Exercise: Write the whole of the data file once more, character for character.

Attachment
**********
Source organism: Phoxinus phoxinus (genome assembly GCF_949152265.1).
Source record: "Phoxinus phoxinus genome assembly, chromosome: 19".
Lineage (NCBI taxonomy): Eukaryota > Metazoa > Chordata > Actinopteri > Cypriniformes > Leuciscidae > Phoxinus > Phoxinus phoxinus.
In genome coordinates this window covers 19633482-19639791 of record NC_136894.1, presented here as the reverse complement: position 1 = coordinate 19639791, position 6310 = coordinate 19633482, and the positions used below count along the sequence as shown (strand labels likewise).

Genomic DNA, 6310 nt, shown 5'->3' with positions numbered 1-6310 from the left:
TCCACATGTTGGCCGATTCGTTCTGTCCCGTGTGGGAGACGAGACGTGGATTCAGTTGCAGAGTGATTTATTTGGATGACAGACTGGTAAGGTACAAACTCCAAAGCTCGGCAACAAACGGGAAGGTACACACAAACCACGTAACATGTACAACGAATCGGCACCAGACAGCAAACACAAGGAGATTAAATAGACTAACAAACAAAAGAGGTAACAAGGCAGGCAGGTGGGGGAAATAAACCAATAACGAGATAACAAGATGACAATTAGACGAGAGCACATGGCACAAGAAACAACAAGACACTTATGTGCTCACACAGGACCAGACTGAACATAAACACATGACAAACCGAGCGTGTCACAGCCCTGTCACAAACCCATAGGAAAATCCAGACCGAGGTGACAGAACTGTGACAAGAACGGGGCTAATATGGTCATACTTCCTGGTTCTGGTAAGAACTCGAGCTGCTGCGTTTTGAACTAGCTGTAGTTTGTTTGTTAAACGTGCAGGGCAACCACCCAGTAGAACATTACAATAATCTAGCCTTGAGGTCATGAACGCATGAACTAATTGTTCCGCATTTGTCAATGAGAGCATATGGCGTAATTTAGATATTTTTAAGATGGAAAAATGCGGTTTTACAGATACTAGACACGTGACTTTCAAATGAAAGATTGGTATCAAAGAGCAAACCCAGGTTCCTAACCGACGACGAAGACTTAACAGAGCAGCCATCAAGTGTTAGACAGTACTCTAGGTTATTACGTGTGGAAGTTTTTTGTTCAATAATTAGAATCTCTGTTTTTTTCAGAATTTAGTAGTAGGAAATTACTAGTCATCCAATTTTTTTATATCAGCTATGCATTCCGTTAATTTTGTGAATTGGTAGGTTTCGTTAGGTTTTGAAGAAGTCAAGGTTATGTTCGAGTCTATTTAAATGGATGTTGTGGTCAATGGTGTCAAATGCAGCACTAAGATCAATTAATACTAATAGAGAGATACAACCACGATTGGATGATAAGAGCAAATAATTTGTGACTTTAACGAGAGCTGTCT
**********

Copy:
Source organism: Phoxinus phoxinus (genome assembly GCF_949152265.1).
Source record: "Phoxinus phoxinus genome assembly, chromosome: 19".
Lineage (NCBI taxonomy): Eukaryota > Metazoa > Chordata > Actinopteri > Cypriniformes > Leuciscidae > Phoxinus > Phoxinus phoxinus.
In genome coordinates this window covers 19633482-19639791 of record NC_136894.1, presented here as the reverse complement: position 1 = coordinate 19639791, position 6310 = coordinate 19633482, and the positions used below count along the sequence as shown (strand labels likewise).

Genomic DNA, 6310 nt, shown 5'->3' with positions numbered 1-6310 from the left:
TCCACATGTTGGCCGATTCGTTCTGTCCCGTGTGGGAGACGAGACGTGGATTCAGTTGCAGAGTGATTTATTTGGATGACAGACTGGTAAGGTACAAACTCCAAAGCTCGGCAACAAACGGGAAGGTACACACAAACCACGTAACATGTACAACGAATCGGCACCAGACAGCAAACACAAGGAGATTAAATAGACTAACAAACAAAAGAGGTAACAAGGCAGGCAGGTGGGGGAAATAAACCAATAACGAGATAACAAGATGACAATTAGACGAGAGCACATGGCACAAGAAACAACAAGACACTTATGTGCTCACACAGGACCAGACTGAACATAAACACATGACAAACCGAGCGTGTCACAGCCCTGTCACAAACCCATAGGAAAATCCAGACCGAGGTGACAGAACTGTGACAAGAACGGGGCTAATATGGTCATACTTCCTGGTTCTGGTAAGAACTCGAGCTGCTGCGTTTTGAACTAGCTGTAGTTTGTTTGTTAAACGTGCAGGGCAACCACCCAGTAGAACATTACAATAATCTAGCCTTGAGGTCATGAACGCATGAACTAATTGTTCCGCATTTGTCAATGAGAGCATATGGCGTAATTTAGATATTTTTAAGATGGAAAAATGCGGTTTTACAGATACTAGACACGTGACTTTCAAATGAAAGATTGGTATCAAAGAGCAAACCCAGGTTCCTAACCGACGACGAAGACTTAACAGAGCAGCCATCAAGTGTTAGACAGTACTCTAGGTTATTACGTGTGGAAGTTTTTTGTTCAATAATTAGAATCTCTGTTTTTTTCAGAATTTAGTAGTAGGAAATTACTAGTCATCCAATTTTTTTATATCAGCTATGCATTCCGTTAATTTTGTGAATTGGTAGGTTTCGTTAGGTTTTGAAGAAGTCAAGGTTATGTTCGAGTCTATTTAAATGGATGTTGTGGTCAATGGTGTCAAATGCAGCACTAAGATCAATTAATACTAATAGAGAGATACAACCACGATTGGATGATAAGAGCAAATAATTTGTGACTTTAACGAGAGCTGTCT